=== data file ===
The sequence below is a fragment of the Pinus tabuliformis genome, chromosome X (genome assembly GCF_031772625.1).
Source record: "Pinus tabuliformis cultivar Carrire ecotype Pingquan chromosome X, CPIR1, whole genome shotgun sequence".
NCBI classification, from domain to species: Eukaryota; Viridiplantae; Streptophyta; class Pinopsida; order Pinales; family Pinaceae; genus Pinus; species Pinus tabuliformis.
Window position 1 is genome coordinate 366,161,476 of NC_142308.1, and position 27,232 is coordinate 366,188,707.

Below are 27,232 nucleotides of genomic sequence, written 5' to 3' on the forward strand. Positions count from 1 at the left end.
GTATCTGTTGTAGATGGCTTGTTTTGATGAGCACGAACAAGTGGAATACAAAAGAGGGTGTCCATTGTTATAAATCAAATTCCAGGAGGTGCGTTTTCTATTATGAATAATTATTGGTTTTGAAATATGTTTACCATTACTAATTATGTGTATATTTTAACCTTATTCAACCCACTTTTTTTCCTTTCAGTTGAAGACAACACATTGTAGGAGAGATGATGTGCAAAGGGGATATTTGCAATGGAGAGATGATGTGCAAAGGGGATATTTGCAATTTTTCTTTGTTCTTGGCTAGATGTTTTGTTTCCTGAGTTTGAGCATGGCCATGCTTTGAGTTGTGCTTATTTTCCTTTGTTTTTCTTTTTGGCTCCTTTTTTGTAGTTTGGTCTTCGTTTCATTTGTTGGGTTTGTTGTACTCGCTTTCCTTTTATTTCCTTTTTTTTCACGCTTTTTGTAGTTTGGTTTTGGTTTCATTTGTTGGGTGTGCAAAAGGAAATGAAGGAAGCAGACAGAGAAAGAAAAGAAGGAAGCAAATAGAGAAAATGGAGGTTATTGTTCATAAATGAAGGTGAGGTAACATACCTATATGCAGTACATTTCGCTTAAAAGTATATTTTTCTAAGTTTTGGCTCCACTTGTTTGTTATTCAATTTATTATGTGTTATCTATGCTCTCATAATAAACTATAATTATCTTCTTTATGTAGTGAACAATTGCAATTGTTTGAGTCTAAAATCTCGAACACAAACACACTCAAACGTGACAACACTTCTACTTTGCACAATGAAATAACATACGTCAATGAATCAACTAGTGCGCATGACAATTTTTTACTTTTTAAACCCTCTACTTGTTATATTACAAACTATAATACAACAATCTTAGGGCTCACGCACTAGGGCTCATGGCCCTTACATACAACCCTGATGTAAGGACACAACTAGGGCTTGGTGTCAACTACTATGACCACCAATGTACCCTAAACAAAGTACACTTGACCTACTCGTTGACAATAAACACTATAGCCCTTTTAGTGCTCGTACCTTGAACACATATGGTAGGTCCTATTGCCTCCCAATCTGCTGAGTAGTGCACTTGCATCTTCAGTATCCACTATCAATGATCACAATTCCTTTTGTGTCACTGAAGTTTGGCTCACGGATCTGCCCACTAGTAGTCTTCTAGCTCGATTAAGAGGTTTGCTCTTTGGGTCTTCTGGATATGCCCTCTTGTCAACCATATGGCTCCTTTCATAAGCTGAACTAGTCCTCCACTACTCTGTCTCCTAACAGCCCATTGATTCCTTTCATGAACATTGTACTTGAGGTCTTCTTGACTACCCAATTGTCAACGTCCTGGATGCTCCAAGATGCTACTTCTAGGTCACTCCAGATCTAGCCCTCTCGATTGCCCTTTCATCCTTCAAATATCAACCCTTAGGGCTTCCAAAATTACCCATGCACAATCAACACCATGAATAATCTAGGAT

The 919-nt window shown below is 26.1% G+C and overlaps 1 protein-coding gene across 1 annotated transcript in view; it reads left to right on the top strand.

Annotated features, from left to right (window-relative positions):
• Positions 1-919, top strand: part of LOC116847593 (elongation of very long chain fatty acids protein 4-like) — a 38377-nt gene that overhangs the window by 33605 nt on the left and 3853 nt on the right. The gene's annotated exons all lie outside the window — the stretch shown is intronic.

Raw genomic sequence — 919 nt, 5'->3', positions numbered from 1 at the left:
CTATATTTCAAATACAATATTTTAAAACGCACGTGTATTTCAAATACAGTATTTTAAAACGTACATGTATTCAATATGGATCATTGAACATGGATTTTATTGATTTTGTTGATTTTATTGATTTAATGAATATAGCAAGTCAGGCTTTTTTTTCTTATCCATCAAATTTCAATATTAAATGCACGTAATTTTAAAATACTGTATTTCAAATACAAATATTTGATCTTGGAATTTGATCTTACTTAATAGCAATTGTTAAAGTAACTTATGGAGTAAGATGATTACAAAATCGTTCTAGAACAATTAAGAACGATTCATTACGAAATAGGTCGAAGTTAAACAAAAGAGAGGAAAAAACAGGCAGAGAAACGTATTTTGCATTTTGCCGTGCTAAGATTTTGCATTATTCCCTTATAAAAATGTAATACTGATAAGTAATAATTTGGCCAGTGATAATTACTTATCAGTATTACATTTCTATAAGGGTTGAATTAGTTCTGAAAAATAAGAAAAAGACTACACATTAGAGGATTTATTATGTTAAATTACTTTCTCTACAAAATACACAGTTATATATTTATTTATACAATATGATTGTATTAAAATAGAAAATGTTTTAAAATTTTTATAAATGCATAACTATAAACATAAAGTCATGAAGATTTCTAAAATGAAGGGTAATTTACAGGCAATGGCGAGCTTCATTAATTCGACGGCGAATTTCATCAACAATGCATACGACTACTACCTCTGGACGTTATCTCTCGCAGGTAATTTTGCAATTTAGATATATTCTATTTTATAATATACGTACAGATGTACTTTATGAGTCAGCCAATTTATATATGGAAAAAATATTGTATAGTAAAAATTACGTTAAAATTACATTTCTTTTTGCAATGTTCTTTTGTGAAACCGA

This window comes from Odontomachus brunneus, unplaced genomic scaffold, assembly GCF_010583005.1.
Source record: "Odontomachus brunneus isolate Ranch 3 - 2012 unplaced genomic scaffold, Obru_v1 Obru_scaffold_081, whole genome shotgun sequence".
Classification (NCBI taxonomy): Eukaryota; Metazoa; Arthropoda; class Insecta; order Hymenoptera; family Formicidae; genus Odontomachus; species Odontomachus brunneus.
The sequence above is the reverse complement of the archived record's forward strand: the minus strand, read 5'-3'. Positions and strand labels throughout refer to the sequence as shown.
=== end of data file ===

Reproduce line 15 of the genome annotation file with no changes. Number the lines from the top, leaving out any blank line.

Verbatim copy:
The sequence above is the reverse complement of the archived record's forward strand: the minus strand, read 5'-3'. Positions and strand labels throughout refer to the sequence as shown.